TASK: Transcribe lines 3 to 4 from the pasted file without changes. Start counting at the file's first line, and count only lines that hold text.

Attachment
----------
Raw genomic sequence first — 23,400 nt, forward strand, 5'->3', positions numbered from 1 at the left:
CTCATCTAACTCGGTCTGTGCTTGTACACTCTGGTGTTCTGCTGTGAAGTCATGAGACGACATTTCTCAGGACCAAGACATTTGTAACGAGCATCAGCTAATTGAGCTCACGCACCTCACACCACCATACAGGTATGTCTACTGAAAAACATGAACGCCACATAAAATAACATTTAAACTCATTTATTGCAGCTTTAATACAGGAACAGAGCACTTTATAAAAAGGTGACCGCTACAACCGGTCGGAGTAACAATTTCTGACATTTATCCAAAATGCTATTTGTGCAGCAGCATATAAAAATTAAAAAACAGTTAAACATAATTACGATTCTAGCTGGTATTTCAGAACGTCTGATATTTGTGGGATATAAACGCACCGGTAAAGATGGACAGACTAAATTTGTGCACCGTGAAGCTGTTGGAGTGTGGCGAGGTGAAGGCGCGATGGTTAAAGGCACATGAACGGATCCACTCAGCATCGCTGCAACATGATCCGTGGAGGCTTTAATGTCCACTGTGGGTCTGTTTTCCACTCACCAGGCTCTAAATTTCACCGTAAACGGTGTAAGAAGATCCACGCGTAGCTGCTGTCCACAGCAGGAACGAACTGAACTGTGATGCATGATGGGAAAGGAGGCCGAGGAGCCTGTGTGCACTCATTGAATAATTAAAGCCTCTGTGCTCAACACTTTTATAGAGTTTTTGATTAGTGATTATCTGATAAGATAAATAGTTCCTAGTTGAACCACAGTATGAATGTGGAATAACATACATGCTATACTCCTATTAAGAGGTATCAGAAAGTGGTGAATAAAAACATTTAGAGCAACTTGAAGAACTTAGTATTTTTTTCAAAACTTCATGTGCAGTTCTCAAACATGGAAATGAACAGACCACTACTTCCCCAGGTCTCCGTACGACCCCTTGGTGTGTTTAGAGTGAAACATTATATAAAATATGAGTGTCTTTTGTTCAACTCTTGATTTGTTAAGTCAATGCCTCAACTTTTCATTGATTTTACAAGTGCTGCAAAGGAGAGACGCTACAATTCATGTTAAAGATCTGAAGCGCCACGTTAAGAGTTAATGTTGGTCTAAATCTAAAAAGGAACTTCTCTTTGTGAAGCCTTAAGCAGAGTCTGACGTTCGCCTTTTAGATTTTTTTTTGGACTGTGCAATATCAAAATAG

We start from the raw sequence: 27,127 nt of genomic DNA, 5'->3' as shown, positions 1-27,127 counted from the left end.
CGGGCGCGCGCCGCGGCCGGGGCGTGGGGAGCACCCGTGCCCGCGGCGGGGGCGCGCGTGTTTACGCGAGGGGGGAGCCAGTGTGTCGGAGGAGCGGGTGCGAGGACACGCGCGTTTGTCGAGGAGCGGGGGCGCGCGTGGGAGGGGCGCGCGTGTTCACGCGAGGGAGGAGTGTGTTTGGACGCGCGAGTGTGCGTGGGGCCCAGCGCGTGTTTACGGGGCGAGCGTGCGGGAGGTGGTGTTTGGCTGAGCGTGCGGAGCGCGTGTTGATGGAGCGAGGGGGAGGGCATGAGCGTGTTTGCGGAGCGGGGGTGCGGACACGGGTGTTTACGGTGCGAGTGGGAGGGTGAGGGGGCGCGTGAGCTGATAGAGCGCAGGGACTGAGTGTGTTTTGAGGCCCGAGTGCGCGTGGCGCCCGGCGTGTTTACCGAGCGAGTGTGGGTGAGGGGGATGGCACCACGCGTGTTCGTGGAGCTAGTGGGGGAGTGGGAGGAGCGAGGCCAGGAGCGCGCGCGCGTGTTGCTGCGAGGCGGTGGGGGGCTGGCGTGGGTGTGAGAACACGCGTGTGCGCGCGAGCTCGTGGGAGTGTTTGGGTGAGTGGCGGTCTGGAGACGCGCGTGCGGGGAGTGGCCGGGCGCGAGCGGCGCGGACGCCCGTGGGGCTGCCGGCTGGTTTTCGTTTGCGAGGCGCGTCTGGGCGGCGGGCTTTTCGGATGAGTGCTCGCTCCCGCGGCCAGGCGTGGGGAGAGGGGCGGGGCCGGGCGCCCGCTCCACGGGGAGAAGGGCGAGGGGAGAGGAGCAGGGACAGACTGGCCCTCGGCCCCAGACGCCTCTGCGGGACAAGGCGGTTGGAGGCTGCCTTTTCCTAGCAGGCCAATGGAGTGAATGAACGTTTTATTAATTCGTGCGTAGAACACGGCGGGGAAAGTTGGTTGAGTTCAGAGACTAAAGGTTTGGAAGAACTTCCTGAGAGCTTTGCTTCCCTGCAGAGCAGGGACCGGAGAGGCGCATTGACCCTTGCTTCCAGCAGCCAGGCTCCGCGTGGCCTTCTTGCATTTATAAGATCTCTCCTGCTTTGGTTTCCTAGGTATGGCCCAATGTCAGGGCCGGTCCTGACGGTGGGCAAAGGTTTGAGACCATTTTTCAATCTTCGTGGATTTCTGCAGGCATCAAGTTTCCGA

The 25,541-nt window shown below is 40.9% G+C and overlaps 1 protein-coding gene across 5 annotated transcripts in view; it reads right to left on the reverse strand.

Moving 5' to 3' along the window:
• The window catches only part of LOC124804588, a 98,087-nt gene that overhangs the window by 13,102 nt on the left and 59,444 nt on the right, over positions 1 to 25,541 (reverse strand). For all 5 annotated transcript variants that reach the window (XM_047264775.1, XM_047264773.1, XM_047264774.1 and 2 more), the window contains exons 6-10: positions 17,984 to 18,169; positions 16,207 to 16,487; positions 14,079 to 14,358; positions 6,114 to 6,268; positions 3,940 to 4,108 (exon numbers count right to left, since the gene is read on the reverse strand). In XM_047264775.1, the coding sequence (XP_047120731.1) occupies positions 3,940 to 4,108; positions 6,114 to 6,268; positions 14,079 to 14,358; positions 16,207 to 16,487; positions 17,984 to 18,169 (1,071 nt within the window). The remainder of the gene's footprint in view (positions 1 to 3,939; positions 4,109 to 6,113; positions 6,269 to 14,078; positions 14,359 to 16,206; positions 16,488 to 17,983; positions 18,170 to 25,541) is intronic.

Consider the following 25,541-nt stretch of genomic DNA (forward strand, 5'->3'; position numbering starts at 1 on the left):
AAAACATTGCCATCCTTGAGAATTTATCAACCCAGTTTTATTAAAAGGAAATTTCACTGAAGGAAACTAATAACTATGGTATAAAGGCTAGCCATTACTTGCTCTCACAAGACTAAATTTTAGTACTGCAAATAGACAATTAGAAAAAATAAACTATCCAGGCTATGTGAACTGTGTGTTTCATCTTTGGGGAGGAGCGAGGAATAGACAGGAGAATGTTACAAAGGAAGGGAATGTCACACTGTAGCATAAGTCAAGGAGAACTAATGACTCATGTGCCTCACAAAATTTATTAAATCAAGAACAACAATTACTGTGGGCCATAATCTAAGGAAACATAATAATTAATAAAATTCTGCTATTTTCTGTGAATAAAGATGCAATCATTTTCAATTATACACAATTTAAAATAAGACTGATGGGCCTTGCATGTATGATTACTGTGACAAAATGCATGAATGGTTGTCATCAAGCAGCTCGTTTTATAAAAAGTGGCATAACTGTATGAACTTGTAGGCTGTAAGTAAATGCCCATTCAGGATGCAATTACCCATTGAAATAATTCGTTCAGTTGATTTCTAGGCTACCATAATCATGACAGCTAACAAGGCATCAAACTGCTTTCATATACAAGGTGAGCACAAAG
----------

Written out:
We start from the raw sequence: 27,127 nt of genomic DNA, 5'->3' as shown, positions 1-27,127 counted from the left end.
CGGGCGCGCGCCGCGGCCGGGGCGTGGGGAGCACCCGTGCCCGCGGCGGGGGCGCGCGTGTTTACGCGAGGGGGGAGCCAGTGTGTCGGAGGAGCGGGTGCGAGGACACGCGCGTTTGTCGAGGAGCGGGGGCGCGCGTGGGAGGGGCGCGCGTGTTCACGCGAGGGAGGAGTGTGTTTGGACGCGCGAGTGTGCGTGGGGCCCAGCGCGTGTTTACGGGGCGAGCGTGCGGGAGGTGGTGTTTGGCTGAGCGTGCGGAGCGCGTGTTGATGGAGCGAGGGGGAGGGCATGAGCGTGTTTGCGGAGCGGGGGTGCGGACACGGGTGTTTACGGTGCGAGTGGGAGGGTGAGGGGGCGCGTGAGCTGATAGAGCGCAGGGACTGAGTGTGTTTTGAGGCCCGAGTGCGCGTGGCGCCCGGCGTGTTTACCGAGCGAGTGTGGGTGAGGGGGATGGCACCACGCGTGTTCGTGGAGCTAGTGGGGGAGTGGGAGGAGCGAGGCCAGGAGCGCGCGCGCGTGTTGCTGCGAGGCGGTGGGGGGCTGGCGTGGGTGTGAGAACACGCGTGTGCGCGCGAGCTCGTGGGAGTGTTTGGGTGAGTGGCGGTCTGGAGACGCGCGTGCGGGGAGTGGCCGGGCGCGAGCGGCGCGGACGCCCGTGGGGCTGCCGGCTGGTTTTCGTTTGCGAGGCGCGTCTGGGCGGCGGGCTTTTCGGATGAGTGCTCGCTCCCGCGGCCAGGCGTGGGGAGAGGGGCGGGGCCGGGCGCCCGCTCCACGGGGAGAAGGGCGAGGGGAGAGGAGCAGGGACAGACTGGCCCTCGGCCCCAGACGCCTCTGCGGGACAAGGCGGTTGGAGGCTGCCTTTTCCTAGCAGGCCAATGGAGTGAATGAACGTTTTATTAATTCGTGCGTAGAACACGGCGGGGAAAGTTGGTTGAGTTCAGAGACTAAAGGTTTGGAAGAACTTCCTGAGAGCTTTGCTTCCCTGCAGAGCAGGGACCGGAGAGGCGCATTGACCCTTGCTTCCAGCAGCCAGGCTCCGCGTGGCCTTCTTGCATTTATAAGATCTCTCCTGCTTTGGTTTCCTAGGTATGGCCCAATGTCAGGGCCGGTCCTGACGGTGGGCAAAGGTTTGAGACCATTTTTCAATCTTCGTGGATTTCTGCAGGCATCAAGTTTCCGA